On top of testing all crew, the vessel will also spend the first two weeks of training in aircraft range of Portsmouth before sailing for further trials to be doubly sure that the crew is safe.

The Secretary of State for Defence Ben Wallace also publicly gave his backing to the ship’s commanding officer to return the vessel back to its homeport if necessary. Speaking at a Defence Select Committee hearing, Wallace said the captain would not be questioned if the choice was made to end the training early.

Questions were raised about how essential the training is after outbreaks on two other aircraft carriers, the USS Theodore Roosevelt and French Navy flagship Charles de Gaulle, highlighted the challenge of containing an outbreak at sea. However, the Navy said it believes with all the measures announced the sailing of HMS Queen Elizabeth will be as safe as possible.

A Royal Navy spokesperson told Naval Technology: “The Ministry of Defence (MOD) has put in place plans to ensure the delivery of its key operations in the UK and overseas where appropriate.

“In addition to an isolation period at sea, the Royal Navy is now making use of spare NHS testing capacity to test the crew of HMS Queen Elizabeth prior to sailing. This will necessitate a short but manageable delay in sailing.”

Before the coronavirus pandemic, the Royal Navy issued a goal of achieving initial operating capability (IOC) for carrier strike in December 2020. To meet this goal, the Royal Navy has two small windows to complete essential training. The first window begins next week, when the ship will complete operational sea training. During this time the crew will train for combat and operations, as well as completing carrier certification for some F-35 pilots.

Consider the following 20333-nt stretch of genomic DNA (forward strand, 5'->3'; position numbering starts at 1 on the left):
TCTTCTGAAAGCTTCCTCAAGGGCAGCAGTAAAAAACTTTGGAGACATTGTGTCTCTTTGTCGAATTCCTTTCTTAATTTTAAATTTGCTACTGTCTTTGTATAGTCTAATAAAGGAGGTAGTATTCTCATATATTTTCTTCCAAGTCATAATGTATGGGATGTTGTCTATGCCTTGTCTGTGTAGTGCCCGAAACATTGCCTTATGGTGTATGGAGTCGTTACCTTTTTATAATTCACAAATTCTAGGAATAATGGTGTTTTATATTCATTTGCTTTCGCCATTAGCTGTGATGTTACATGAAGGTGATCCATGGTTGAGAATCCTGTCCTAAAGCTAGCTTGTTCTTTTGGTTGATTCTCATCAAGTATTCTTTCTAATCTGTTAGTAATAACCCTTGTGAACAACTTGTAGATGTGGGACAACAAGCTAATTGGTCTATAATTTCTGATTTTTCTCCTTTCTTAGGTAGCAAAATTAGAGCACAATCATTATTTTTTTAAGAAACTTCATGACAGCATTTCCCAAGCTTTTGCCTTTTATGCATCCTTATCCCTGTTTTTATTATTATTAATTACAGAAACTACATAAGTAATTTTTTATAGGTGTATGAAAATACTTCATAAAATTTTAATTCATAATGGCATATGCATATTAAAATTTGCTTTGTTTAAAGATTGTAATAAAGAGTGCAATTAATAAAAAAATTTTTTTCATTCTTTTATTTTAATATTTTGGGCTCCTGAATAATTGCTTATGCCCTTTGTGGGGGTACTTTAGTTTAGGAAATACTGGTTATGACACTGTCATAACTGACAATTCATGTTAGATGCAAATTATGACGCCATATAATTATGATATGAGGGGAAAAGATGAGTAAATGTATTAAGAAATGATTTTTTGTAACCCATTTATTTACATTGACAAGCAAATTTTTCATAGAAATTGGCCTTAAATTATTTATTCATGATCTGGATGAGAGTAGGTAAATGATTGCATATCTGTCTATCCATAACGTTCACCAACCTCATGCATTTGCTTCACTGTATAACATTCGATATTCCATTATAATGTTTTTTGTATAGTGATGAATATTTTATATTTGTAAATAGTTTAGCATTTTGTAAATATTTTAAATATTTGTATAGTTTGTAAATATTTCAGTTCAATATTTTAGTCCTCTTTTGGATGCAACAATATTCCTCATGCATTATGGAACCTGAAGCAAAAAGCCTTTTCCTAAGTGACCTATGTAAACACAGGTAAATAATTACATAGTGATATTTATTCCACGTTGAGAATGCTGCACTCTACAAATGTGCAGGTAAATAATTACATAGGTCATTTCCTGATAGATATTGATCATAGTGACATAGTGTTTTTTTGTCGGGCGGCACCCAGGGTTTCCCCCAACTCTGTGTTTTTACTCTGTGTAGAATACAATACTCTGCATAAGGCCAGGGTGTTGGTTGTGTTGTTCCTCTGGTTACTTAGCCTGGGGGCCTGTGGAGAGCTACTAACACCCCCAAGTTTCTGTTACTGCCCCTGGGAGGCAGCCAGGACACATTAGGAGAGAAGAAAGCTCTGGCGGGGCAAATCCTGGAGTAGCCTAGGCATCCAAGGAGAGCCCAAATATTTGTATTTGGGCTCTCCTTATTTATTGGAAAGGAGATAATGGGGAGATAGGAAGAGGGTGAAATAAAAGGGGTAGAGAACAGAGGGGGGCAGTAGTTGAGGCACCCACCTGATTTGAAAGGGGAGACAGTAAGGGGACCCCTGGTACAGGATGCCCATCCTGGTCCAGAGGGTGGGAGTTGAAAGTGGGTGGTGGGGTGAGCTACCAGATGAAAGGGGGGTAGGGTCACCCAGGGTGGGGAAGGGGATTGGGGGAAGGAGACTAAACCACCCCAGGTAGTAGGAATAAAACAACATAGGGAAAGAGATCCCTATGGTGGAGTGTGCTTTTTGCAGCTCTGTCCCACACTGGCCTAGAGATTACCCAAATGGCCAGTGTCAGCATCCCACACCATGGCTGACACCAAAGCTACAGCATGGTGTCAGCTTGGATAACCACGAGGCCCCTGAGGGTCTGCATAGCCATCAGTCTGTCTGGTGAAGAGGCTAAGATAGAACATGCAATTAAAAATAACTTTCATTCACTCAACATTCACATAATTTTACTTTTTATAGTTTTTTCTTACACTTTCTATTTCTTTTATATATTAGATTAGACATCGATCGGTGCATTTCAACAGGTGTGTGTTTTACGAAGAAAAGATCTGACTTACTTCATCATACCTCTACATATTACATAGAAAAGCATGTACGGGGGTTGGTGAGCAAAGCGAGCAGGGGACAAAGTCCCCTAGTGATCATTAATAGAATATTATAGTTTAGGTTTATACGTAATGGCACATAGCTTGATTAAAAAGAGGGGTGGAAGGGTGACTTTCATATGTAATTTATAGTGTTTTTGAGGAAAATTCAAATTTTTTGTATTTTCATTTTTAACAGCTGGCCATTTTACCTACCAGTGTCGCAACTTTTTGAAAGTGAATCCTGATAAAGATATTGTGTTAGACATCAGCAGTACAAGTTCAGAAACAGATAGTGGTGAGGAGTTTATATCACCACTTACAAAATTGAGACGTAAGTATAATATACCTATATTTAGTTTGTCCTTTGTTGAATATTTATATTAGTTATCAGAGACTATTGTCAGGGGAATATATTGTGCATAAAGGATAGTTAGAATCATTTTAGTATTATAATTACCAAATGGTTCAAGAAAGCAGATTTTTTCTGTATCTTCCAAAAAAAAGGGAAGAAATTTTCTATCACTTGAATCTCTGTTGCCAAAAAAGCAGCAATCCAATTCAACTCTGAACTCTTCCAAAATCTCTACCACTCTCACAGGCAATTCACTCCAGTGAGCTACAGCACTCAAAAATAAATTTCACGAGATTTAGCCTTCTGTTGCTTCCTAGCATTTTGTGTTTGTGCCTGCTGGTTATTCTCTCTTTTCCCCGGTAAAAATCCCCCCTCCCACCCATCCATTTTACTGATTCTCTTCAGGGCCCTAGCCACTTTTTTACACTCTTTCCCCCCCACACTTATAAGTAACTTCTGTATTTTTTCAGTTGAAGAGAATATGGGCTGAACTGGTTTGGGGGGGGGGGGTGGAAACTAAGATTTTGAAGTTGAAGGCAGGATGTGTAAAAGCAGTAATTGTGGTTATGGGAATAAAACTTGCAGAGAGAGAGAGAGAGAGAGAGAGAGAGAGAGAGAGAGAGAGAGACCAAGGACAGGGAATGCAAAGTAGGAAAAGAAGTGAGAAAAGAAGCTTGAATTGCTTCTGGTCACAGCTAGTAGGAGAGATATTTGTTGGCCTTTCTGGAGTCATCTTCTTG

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Later in the year, the ship will complete its last round of training before Exercise Joint Warrior, which is expected to see the ship again embark with pilots and F-35s from the US Marine Corps as the final step before confirming IOC in 2021.

Despite IOC not being scheduled until later in the year, the two training periods have to fit around a scheduled maintenance period for the ship, the schedules of international partners, and other ships in the Royal Navy that will make up a deployable carrier strike group in 2021.

The timeframe for meeting training requirements is narrow, and so pushing back one operation would potentially set IOC back much further.

The Royal Navy spokesperson added: “HMS Queen Elizabeth is sailing to conduct Operational Sea Training, required as preparation for further training later this year and which together will ensure that she is ready for deployment in 2021. The continuation of this training has been agreed by senior leaders across Defence. She will be operating in waters close to the UK coast and the Commanding Officer has the discretion to cease the training, if deemed necessary.

“HMS Queen Elizabeth has a key role to play in the Defence of the United Kingdom and the Royal Navy will continue to conduct essential training ashore and at sea in order to fulfil its critical outputs now and in the future.”

The navy added that the announced precautions were the ‘right and sensible thing to do to ensure the Navy can continue to deliver on operations now and in the future’.

Once tested for coronavirus, sailors will embark on the ship and not leave, essentially beginning a 14-day safeguarding period to prevent contamination of the ship after testing. Once the ship has sailed, all personnel embarking via aircraft or other vessels will have to undergo a 14-day period of isolation to ensure they do not bring the virus onboard with them.